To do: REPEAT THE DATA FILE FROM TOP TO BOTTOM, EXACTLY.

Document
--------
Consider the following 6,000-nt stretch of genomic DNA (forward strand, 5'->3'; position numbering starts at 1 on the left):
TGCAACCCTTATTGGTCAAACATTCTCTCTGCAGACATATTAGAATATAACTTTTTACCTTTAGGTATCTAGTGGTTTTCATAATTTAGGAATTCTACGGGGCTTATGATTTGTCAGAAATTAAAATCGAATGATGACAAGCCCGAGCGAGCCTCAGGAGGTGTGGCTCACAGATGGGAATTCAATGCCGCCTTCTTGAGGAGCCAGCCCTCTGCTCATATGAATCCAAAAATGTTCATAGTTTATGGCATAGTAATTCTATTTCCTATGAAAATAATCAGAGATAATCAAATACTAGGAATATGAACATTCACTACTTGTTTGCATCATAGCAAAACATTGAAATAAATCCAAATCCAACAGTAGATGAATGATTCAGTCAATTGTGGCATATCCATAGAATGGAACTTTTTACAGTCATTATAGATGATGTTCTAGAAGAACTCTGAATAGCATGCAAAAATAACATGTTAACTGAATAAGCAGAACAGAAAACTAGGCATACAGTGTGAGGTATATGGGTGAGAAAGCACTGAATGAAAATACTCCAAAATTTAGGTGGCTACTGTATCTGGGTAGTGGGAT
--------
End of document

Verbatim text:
Consider the following 6,000-nt stretch of genomic DNA (forward strand, 5'->3'; position numbering starts at 1 on the left):
TGCAACCCTTATTGGTCAAACATTCTCTCTGCAGACATATTAGAATATAACTTTTTACCTTTAGGTATCTAGTGGTTTTCATAATTTAGGAATTCTACGGGGCTTATGATTTGTCAGAAATTAAAATCGAATGATGACAAGCCCGAGCGAGCCTCAGGAGGTGTGGCTCACAGATGGGAATTCAATGCCGCCTTCTTGAGGAGCCAGCCCTCTGCTCATATGAATCCAAAAATGTTCATAGTTTATGGCATAGTAATTCTATTTCCTATGAAAATAATCAGAGATAATCAAATACTAGGAATATGAACATTCACTACTTGTTTGCATCATAGCAAAACATTGAAATAAATCCAAATCCAACAGTAGATGAATGATTCAGTCAATTGTGGCATATCCATAGAATGGAACTTTTTACAGTCATTATAGATGATGTTCTAGAAGAACTCTGAATAGCATGCAAAAATAACATGTTAACTGAATAAGCAGAACAGAAAACTAGGCATACAGTGTGAGGTATATGGGTGAGAAAGCACTGAATGAAAATACTCCAAAATTTAGGTGGCTACTGTATCTGGGTAGTGGGAT